Looking To Prevent Dehydration In The Elderly? In this Review, we reveal the symptoms and what you can do to prevent dehydration.
If You Think This Is A Small Problem, Think Again.
Dehydration occurs when you use or lose more fluid than you take in, and your body doesn’t have enough water and other fluids to carry out its normal functions. If you don’t replace lost fluids, you will get dehydrated.
According to the press, 75% of Americans are chronically dehydrated. While this is not supported by medical literature, dehydration is common in elderly patients. It has been reported to occur in 17% to 28% of older adults in the United States. Dehydration is a frequent cause of hospital admission. It can cause morbidity and mortality on its own and complicates many medical conditions. Dehydration may also be over-diagnosed. This can lead to misdiagnosis of the real cause of the patient’s illness and lead to over-treatment with fluids. Dehydration is easily treatable and preventable. A thorough understanding of the causes and diagnosis of dehydration can improve patient care.
We are going to look at the symptoms of dehydration and how to prevent dehydration.
It Pays To Understand The Symptoms of Dehydration
The signs and symptoms of dehydration in the older population vary depending on the severity of the condition. Not all early signs of dehydration in elderly people have to be present to arouse suspicion that a senior is on the verge of dehydration or already dehydrated. Let’s go into more detail.
It’s always a good idea to take a sip of water if you notice any of the following early signs and symptoms of dehydration in elderly people:
- dry mouth
- dry skin
- less frequent urination
- dark urine
- muscle cramps in limbs
If dehydration is not addressed in its early stages, chronic dehydration symptoms can quickly develop:
- lack of sweating and tears
- sunken eyes
- confusion and irritability
- low blood pressure
- weak and rapid pulse
- rapid breathing
- delirium and unconsciousness
Can dehydration cause confusion in the elderly? It certainly can. If a senior is suddenly showing signs of confusion or any other severe symptoms of dehydration, they must see a doctor right away. For a senior, it always helps to have a medical alert system around, just in case.
Preventing Dehydration in the Elderly
As you know, seniors have to take extra steps to ensure proper hydration. However, knowing the risk factors enables you to handle them one by one. Preventing dehydration in elderly people is easy with the right plan. Taking the following steps should prevent dehydration:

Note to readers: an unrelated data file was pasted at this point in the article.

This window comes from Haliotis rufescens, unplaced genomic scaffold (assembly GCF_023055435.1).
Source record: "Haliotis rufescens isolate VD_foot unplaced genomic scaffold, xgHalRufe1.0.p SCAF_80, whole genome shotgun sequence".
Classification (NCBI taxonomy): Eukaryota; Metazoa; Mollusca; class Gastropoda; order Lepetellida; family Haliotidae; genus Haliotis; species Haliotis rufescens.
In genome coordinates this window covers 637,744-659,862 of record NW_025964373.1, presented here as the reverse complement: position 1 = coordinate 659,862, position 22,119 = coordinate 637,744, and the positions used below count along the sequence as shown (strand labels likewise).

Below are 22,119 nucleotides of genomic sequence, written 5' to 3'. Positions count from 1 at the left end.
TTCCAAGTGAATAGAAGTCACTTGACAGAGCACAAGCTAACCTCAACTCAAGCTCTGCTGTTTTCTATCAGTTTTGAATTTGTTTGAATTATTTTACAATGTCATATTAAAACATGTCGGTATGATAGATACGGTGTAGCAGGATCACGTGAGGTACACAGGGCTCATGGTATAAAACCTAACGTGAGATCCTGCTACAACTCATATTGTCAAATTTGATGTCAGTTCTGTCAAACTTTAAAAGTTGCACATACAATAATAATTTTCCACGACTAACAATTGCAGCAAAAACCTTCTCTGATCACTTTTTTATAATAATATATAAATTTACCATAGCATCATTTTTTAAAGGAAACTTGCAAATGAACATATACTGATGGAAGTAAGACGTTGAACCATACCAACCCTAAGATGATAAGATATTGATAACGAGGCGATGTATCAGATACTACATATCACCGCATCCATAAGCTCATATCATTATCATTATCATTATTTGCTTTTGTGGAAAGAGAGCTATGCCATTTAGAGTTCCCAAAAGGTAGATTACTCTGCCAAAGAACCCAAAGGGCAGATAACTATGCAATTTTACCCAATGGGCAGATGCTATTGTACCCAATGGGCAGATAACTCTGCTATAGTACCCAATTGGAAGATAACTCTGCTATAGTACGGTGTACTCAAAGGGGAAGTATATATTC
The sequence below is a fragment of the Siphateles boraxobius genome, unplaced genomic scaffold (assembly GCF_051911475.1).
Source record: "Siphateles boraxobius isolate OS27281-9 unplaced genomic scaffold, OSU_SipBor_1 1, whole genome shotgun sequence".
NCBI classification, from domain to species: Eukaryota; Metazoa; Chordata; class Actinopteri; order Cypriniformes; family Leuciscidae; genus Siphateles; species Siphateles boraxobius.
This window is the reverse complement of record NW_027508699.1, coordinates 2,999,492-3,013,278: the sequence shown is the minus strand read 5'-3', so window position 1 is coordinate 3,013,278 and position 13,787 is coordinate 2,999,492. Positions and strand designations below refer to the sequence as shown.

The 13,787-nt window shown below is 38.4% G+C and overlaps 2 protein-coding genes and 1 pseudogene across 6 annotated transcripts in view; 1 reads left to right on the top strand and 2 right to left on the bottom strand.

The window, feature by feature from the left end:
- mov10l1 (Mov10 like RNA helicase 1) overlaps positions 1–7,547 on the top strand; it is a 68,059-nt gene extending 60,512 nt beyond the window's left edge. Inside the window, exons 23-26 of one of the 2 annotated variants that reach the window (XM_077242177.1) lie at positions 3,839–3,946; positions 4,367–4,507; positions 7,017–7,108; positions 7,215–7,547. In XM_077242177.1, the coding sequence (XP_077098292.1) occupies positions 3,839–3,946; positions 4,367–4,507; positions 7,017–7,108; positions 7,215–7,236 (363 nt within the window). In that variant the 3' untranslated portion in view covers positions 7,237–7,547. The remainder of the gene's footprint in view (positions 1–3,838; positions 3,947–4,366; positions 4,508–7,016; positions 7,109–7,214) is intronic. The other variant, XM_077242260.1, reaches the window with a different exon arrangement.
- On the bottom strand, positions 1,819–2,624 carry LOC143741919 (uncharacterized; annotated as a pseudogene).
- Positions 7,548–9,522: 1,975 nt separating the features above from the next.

Drink enough fluids:
How much water should an elderly person drink a day? Experts recommend that older adults consume between 11.5 and 15.5 cups of fluids per day. Notice that we said fluids, so it doesn’t have to be just water. Any liquid will do, but alcohol and coffee don’t count. In fact, they provide the opposite effect because they act as diuretics. Make sure to drink extra fluids when it’s hot and when you are sick. Never wait to become thirsty—dehydration has already started at that point.
Always have a variety of fluids around:
What liquids are best for preventing dehydration in seniors? Water is best for preventing dehydration, but drinking only water can seem like a tiresome task. That’s why having a variety of options and having them close by at all times will definitely make it easier to increase your overall fluid intake. Choose natural juices and drinks containing low sugar or sports drinks, such as Gatorade, containing electrolytes.
Eat foods with high water content:
Water in foods counts too! Conveniently, foods that are high in water content are also very good for you and your diet. Eating fruits and vegetables, soups, yogurts, and so on will not only keep you hydrated but help you lose weight. Since we’re talking about dehydration prevention, elderly people are also prone to constipation. You can solve both problems at the same time by increasing fluid intake.
Measure fluid intake:
If you’re concerned whether you or the person you are taking care of is drinking enough liquids, it helps measure the fluid intake. You can even keep a journal—this can be especially useful for seniors who can’t speak or move.
Tackle underlying conditions and risk factors:
Talk to the senior about anything that may prevent them from drinking enough liquids, such as mobility issues and incontinence. Educate them about the symptoms of dehydration in the elderly and the dangers of dehydration, and find solutions to these problems.
Source: Mayo Clinic
We believe that dehydration has been overlooked for far too long. Not only are dehydration and the elderly closely related, but the elderly are more at risk of suffering severe consequences. Some of the most severe are urinary tract complications, seizures, heat injuries, and hypovolemic shock. This is partly because some symptoms can be masked, so dehydration in the elderly can be discovered later and require a more complicated treatment. Hopefully, this detailed information above will help you prevent dehydration from ever occurring.